Judge A. Benjamin Goldgar, U.S. Bankruptcy Judge for the Northern District of Illinois spoke at the Bankruptcy meeting on this past Tuesday. He talked about what he likes to see in motions that come before him. But these tips are helpful for more than a just bankruptcy practice.
First, Judge Goldgar defined what a motion is. It is a letter to the court asking for something–usually an order. He noted that motions are not pleadings. See FRCP 7 for the distinction. After reading a motion, the judge should initially be inclined to give the writer what she is asking for.
Writing such a motion requires answering two question–what the writer wants and why the judge should give the writer what she wants. The first part requires the writer to explicitly state what she wants. Judge Goldgar thinks that the writer should put this up front. This way the reader knows at the outset what the writer is looking for. The judge does not have to go through the entire motion without knowing what the litigant wants and then finding it at the end of the motion. The second part–why the writer should get what she wants–should include facts and law.
The writer should include facts supporting the requested relief. There should be enough facts in the motion so that the judge understands the case. Judge Goldgar noted that judges are not as familiar with a case as the lawyer is–judges need background. But he also said that writer should not include too many facts. Judge Goldgar said that lawyers like to include dates in their motions. Judges see the date, and think that it must be important. Often it is not. He said that lawyers think that dates are “good anchors” for sentences and make them as writers feel more comfortable, but the motion is not for their comfort. The motion should make the judge comfortable.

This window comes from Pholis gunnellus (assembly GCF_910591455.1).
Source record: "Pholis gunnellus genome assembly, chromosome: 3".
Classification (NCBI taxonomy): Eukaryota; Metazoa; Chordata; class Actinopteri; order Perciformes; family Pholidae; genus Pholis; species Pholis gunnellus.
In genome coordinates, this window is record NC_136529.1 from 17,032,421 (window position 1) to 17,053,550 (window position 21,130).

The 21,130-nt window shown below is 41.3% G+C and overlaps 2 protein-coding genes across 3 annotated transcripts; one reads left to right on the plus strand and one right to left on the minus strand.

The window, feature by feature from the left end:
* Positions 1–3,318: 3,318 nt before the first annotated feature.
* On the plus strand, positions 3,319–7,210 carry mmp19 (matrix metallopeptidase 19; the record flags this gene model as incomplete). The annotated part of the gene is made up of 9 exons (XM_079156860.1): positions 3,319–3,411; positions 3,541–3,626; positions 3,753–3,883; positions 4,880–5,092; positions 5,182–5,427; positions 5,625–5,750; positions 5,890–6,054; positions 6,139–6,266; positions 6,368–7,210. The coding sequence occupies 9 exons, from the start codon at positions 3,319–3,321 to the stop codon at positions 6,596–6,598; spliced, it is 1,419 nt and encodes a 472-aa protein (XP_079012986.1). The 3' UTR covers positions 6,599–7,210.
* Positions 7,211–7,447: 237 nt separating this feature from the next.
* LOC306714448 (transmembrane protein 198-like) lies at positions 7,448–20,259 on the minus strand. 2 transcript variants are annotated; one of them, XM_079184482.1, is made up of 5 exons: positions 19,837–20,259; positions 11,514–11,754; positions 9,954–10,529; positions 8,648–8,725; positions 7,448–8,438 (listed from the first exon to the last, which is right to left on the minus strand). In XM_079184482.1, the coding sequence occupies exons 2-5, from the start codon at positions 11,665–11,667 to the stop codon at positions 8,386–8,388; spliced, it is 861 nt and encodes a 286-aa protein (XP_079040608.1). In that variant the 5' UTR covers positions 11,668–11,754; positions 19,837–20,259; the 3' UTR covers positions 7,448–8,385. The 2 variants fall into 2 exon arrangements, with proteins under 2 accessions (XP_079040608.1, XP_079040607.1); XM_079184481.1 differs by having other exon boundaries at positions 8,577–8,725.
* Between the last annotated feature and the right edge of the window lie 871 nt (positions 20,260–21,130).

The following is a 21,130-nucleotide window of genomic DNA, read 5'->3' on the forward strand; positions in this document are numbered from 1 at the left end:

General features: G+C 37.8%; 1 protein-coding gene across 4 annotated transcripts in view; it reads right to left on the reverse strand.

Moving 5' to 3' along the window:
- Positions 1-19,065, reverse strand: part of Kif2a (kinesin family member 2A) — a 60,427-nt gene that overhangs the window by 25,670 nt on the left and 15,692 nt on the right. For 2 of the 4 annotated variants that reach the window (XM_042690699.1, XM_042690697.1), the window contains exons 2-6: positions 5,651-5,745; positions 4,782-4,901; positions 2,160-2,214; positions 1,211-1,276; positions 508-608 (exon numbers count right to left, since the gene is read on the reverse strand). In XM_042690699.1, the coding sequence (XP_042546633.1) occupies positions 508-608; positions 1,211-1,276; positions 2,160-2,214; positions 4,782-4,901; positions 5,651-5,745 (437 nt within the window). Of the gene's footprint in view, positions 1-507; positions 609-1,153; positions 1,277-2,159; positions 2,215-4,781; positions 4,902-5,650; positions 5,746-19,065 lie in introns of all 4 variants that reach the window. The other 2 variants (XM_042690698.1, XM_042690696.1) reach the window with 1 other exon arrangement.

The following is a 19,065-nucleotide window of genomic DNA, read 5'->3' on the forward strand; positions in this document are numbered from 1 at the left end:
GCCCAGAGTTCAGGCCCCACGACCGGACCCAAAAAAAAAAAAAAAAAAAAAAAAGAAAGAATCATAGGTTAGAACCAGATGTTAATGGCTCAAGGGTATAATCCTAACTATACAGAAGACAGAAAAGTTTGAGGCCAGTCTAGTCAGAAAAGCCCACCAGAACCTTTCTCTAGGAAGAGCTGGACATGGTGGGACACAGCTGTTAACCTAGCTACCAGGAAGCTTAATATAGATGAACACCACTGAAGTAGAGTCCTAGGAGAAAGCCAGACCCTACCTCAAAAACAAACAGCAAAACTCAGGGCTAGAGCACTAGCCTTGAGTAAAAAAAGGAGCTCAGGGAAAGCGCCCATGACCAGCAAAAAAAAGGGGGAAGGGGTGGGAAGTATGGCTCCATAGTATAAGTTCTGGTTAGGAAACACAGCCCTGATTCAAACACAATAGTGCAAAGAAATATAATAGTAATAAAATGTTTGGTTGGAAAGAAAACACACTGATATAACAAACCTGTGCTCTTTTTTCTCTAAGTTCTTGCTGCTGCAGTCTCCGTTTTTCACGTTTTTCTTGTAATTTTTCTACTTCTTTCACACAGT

The motion should also include the relevant law. The motion should state the authority the writer has for bringing the motion and the law that entitles the movant to the relief sought. Judge Goldgar points out that judges are capable of researching the law and applying it to the facts on their own, but this is not the result that a lawyer should want. If the writer leaves this up to the judge, there is no guarantee that the judge will reach the conclusion that the writer wants. Providing the judge with the relevant law, and leading her to the desired outcome, makes the judge’s job easier. Motion writers want to make the judge’s job easier because they are asking the judge for relief–they do not want a grumbling judge.
Finally, Judge Goldgar said that writers should proofread their motions. Typos give bad impressions. However, he noted that errors do happen. They do come up in 75 page motions. But Judge Goldgar says that writers have to try–there should not be a typo in a two page motion. He believes that these errors show that writers do not care, and if the writer does not care why should the judge trust the citations in the motion?
Seeing Judge Goldgar’s presentation on Tuesday reminded me how important writing is. Writers should be clear and concise. But they should not be afraid to say what they want and why they should get it.